The evolution of social protection policy in Ghana's 'Fourth Republic': Contributory social insurance reform and limited social assistance for the 'extreme poor' under NPP and NDC governments, 2000-2014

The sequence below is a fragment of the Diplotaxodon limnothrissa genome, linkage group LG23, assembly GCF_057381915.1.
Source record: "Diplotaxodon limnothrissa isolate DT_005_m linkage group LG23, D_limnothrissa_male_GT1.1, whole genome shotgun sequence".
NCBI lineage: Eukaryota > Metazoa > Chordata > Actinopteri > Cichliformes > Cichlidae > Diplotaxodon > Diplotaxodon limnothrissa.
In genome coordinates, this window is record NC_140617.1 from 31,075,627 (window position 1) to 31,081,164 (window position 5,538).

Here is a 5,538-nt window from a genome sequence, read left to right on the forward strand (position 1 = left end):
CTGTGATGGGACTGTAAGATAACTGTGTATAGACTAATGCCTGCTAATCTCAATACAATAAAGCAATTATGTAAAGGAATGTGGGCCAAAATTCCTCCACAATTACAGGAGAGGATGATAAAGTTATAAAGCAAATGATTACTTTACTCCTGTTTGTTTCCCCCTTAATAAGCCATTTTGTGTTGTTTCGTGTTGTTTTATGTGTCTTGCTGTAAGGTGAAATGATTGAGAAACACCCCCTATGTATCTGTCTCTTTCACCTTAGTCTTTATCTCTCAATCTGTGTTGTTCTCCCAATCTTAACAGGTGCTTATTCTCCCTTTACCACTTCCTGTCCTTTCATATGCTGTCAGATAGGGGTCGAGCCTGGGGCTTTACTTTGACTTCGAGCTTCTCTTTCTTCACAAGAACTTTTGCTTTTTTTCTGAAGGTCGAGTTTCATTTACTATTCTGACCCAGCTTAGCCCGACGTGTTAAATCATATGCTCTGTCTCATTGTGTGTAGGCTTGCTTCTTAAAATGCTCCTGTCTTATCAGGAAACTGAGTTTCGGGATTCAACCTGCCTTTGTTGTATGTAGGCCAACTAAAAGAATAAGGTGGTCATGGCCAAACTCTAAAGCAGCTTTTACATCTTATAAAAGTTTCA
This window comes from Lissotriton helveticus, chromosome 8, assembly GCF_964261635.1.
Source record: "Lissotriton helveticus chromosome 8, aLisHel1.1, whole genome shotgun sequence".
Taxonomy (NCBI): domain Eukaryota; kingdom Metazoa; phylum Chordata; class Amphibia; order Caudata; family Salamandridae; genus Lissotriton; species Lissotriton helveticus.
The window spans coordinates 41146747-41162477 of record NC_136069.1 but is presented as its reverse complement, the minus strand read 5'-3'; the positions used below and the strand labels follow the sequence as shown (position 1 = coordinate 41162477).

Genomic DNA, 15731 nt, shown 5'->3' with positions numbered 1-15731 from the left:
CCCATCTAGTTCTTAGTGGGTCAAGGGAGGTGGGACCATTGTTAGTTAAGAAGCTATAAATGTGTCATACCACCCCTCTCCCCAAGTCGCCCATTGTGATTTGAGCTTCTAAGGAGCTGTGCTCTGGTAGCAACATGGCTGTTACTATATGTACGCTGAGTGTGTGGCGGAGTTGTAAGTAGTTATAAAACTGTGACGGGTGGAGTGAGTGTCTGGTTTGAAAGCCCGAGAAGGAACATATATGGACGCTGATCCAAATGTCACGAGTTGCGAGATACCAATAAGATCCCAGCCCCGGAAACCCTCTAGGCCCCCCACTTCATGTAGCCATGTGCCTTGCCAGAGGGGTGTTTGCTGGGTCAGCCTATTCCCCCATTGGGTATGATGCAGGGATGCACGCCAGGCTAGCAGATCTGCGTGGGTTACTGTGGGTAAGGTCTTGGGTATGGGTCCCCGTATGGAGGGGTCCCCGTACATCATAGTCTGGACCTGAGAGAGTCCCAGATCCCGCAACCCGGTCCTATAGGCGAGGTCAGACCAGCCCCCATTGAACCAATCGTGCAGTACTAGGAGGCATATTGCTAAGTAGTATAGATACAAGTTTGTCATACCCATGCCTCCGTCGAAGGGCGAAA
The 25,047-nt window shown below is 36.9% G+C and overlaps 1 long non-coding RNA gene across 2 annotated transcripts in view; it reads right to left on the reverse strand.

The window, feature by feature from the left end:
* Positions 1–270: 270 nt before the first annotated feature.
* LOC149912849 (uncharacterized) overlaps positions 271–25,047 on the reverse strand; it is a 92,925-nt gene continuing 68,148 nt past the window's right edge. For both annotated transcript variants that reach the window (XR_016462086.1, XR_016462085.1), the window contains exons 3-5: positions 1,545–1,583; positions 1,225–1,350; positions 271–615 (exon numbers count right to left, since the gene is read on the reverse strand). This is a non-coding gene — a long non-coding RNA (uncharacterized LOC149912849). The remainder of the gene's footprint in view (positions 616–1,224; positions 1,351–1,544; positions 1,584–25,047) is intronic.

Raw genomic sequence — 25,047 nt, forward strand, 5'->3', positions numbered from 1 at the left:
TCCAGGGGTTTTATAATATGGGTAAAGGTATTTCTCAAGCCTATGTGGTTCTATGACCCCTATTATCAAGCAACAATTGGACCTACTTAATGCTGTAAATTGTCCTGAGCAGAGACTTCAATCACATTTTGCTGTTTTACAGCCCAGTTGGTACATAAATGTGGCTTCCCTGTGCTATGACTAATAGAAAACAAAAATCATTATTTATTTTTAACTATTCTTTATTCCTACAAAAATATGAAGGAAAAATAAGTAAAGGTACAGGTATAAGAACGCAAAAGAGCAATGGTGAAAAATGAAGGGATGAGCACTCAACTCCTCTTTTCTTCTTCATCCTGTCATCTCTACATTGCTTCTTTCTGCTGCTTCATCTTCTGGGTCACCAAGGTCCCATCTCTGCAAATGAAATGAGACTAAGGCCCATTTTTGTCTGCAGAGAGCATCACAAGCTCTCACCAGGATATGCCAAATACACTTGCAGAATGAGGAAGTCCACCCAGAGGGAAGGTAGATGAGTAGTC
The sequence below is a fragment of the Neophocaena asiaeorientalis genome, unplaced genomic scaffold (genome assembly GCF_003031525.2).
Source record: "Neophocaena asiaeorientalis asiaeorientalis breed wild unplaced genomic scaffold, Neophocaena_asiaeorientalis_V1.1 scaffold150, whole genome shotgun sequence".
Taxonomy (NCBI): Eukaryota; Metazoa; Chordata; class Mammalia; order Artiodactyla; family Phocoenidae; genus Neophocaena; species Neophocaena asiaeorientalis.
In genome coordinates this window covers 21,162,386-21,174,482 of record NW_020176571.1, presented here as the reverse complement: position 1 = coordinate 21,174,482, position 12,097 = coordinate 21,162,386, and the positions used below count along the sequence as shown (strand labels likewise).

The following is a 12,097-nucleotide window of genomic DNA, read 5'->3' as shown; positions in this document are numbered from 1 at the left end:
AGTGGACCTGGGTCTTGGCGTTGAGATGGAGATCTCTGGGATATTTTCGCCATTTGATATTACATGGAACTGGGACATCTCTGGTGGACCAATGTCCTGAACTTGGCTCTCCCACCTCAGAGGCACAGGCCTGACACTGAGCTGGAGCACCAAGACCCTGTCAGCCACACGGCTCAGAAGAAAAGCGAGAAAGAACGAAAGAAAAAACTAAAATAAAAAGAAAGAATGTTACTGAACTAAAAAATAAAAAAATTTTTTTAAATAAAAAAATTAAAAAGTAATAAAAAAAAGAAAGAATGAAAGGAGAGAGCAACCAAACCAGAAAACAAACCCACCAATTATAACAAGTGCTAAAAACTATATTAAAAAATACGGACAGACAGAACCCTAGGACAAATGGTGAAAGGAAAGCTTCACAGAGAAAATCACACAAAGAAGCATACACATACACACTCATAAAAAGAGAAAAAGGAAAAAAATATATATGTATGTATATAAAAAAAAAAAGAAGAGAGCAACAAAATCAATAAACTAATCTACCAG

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During the 2000s, Ghana introduced substantial social protection policy reforms. The contributory pensions system was reformed from a single statutory defined-benefit scheme and a colonial-era unfunded scheme for civil servants to a new system with additional mandatory and voluntary privately-administered ‘tiers’ augmenting the statutory scheme. A new contributory national health insurance scheme was introduced in 2003. Several forms of social assistance targeted at the (largely rural) poor, including a school feeding programme, ‘capitation grants’ to expand free primary education and the flagship Livelihood Empowerment Against Poverty (LEAP) cash transfer scheme were introduced. All of these reforms were initiated under John Kufuor (of the New Patriotic Party, NPP), who had defeated Jerry Rawlings (and his National Democratic Convention, NDC) in 2000. When the NDC returned to power in 2008, it continued the implementation of NPP-initiated reforms, modestly expanded cash transfers and maintained broadly similar economic and social policy.